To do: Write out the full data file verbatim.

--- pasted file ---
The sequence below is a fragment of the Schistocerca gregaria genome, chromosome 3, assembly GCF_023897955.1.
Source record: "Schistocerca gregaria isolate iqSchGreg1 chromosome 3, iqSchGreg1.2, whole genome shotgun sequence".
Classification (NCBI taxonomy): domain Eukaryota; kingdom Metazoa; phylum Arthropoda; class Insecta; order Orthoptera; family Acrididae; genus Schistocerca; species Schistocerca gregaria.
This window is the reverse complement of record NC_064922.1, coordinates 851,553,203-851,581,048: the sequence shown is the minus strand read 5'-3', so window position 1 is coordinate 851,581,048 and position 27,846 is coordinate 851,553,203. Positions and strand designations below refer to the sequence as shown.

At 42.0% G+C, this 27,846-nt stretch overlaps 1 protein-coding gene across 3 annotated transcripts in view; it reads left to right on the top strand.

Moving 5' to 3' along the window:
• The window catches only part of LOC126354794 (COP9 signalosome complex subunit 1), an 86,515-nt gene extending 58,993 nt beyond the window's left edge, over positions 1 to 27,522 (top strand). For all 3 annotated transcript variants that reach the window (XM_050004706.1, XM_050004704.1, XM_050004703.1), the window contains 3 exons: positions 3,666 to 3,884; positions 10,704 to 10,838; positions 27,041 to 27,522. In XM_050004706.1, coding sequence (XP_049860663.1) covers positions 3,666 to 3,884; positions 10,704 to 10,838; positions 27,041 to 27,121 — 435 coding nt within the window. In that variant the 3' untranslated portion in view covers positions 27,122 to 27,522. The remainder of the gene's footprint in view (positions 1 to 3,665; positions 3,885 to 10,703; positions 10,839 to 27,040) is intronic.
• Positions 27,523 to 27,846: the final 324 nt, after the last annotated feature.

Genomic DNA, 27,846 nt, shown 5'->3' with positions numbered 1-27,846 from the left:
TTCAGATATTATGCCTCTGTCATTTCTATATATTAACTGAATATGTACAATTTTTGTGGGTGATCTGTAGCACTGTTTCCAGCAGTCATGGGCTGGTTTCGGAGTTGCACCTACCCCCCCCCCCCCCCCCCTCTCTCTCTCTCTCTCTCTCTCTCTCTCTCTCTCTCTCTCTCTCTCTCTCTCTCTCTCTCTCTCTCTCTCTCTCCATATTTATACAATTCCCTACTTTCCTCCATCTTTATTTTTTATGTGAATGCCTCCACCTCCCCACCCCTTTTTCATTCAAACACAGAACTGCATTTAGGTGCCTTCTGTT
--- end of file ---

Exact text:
The sequence below is a fragment of the Schistocerca gregaria genome, chromosome 3, assembly GCF_023897955.1.
Source record: "Schistocerca gregaria isolate iqSchGreg1 chromosome 3, iqSchGreg1.2, whole genome shotgun sequence".
Classification (NCBI taxonomy): domain Eukaryota; kingdom Metazoa; phylum Arthropoda; class Insecta; order Orthoptera; family Acrididae; genus Schistocerca; species Schistocerca gregaria.
This window is the reverse complement of record NC_064922.1, coordinates 851,553,203-851,581,048: the sequence shown is the minus strand read 5'-3', so window position 1 is coordinate 851,581,048 and position 27,846 is coordinate 851,553,203. Positions and strand designations below refer to the sequence as shown.

At 42.0% G+C, this 27,846-nt stretch overlaps 1 protein-coding gene across 3 annotated transcripts in view; it reads left to right on the top strand.

Moving 5' to 3' along the window:
• The window catches only part of LOC126354794 (COP9 signalosome complex subunit 1), an 86,515-nt gene extending 58,993 nt beyond the window's left edge, over positions 1 to 27,522 (top strand). For all 3 annotated transcript variants that reach the window (XM_050004706.1, XM_050004704.1, XM_050004703.1), the window contains 3 exons: positions 3,666 to 3,884; positions 10,704 to 10,838; positions 27,041 to 27,522. In XM_050004706.1, coding sequence (XP_049860663.1) covers positions 3,666 to 3,884; positions 10,704 to 10,838; positions 27,041 to 27,121 — 435 coding nt within the window. In that variant the 3' untranslated portion in view covers positions 27,122 to 27,522. The remainder of the gene's footprint in view (positions 1 to 3,665; positions 3,885 to 10,703; positions 10,839 to 27,040) is intronic.
• Positions 27,523 to 27,846: the final 324 nt, after the last annotated feature.

Genomic DNA, 27,846 nt, shown 5'->3' with positions numbered 1-27,846 from the left:
TTCAGATATTATGCCTCTGTCATTTCTATATATTAACTGAATATGTACAATTTTTGTGGGTGATCTGTAGCACTGTTTCCAGCAGTCATGGGCTGGTTTCGGAGTTGCACCTACCCCCCCCCCCCCCCCCCTCTCTCTCTCTCTCTCTCTCTCTCTCTCTCTCTCTCTCTCTCTCTCTCTCTCTCTCTCTCTCTCTCTCTCTCTCCATATTTATACAATTCCCTACTTTCCTCCATCTTTATTTTTTATGTGAATGCCTCCACCTCCCCACCCCTTTTTCATTCAAACACAGAACTGCATTTAGGTGCCTTCTGTT